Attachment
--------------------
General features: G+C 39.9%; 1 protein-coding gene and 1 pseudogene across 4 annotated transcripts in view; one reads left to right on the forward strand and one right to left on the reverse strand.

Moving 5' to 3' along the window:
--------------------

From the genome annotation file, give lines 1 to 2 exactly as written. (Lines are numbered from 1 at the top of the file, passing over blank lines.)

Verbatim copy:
General features: G+C 39.9%; 1 protein-coding gene and 1 pseudogene across 4 annotated transcripts in view; one reads left to right on the forward strand and one right to left on the reverse strand.

Moving 5' to 3' along the window: